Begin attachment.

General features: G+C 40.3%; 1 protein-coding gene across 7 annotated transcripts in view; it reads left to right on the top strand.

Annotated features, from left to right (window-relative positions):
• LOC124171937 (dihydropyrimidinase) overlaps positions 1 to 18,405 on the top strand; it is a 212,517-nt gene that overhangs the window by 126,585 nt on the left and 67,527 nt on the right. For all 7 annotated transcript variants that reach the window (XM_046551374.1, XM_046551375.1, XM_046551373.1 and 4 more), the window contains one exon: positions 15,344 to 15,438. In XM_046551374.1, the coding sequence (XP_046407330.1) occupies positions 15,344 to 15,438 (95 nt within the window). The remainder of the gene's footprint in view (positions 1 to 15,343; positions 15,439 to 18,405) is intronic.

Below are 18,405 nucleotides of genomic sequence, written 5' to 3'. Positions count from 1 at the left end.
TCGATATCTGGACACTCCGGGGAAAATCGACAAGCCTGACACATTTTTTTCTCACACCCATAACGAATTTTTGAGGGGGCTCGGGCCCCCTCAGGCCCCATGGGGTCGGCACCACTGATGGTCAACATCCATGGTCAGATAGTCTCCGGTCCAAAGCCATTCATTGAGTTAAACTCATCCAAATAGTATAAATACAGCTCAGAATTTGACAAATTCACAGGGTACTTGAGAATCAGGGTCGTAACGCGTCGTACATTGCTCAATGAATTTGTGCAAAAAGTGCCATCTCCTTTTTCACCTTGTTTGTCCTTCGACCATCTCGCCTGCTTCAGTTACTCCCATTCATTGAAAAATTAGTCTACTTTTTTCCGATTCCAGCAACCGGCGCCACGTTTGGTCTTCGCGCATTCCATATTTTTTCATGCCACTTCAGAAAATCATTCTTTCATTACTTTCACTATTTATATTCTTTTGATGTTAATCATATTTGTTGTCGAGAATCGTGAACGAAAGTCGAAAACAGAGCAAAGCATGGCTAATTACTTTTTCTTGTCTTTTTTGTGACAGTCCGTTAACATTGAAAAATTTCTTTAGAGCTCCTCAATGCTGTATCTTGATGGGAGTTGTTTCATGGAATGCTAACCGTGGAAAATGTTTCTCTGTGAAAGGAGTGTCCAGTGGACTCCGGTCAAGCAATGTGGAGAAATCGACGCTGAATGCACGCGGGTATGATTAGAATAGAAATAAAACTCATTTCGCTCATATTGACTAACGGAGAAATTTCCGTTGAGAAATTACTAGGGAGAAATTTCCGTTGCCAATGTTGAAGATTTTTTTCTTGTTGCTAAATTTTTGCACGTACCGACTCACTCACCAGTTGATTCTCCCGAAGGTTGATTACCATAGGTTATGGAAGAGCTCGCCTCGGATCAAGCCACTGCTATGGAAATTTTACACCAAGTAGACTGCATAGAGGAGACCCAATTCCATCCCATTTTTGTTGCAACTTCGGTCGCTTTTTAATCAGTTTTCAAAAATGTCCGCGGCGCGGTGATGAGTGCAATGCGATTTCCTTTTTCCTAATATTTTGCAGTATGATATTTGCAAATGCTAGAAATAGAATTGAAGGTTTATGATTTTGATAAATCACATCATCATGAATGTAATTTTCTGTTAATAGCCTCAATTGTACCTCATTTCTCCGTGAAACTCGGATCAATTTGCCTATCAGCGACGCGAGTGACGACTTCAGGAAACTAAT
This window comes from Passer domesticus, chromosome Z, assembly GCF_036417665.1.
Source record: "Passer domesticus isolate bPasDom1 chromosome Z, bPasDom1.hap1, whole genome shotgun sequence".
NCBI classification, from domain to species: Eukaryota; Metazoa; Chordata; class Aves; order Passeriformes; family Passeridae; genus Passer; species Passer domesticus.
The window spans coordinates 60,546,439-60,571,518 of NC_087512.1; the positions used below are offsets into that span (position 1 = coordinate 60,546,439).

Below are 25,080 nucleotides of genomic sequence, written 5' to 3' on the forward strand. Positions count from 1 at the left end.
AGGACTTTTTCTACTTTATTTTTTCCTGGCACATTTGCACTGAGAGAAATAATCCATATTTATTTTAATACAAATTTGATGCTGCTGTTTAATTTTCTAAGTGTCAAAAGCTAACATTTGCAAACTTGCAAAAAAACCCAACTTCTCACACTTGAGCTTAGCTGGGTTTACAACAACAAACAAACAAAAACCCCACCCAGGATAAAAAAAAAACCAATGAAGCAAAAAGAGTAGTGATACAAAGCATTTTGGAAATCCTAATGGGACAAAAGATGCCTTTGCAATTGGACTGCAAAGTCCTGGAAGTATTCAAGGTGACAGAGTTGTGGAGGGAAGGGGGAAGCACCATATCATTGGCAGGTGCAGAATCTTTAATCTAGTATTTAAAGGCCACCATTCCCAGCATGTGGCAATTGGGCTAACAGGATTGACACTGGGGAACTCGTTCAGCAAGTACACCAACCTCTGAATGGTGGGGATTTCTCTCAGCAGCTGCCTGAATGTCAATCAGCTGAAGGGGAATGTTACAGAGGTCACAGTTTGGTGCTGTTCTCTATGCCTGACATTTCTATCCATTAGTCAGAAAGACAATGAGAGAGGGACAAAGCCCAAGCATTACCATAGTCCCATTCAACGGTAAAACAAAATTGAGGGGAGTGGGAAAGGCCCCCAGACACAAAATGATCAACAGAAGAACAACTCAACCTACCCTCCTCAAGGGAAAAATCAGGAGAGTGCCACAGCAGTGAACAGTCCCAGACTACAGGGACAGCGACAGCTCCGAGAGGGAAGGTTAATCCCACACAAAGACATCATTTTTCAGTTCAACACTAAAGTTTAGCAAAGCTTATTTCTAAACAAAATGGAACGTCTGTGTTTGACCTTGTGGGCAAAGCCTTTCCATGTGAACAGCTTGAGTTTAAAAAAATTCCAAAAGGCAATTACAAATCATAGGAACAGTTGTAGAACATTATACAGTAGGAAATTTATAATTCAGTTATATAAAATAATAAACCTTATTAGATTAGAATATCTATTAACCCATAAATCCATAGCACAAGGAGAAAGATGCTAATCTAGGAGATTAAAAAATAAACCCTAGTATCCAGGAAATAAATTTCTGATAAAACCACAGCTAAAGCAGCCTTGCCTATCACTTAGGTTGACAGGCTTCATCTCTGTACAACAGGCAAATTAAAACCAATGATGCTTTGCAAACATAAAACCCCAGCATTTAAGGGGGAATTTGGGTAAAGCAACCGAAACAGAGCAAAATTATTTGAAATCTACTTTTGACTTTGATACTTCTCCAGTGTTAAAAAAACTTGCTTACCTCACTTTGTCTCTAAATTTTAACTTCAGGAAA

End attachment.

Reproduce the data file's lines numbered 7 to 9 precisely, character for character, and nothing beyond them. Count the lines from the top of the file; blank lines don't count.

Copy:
Source record: "Passer domesticus isolate bPasDom1 chromosome Z, bPasDom1.hap1, whole genome shotgun sequence".
NCBI classification, from domain to species: Eukaryota; Metazoa; Chordata; class Aves; order Passeriformes; family Passeridae; genus Passer; species Passer domesticus.
The window spans coordinates 60,546,439-60,571,518 of NC_087512.1; the positions used below are offsets into that span (position 1 = coordinate 60,546,439).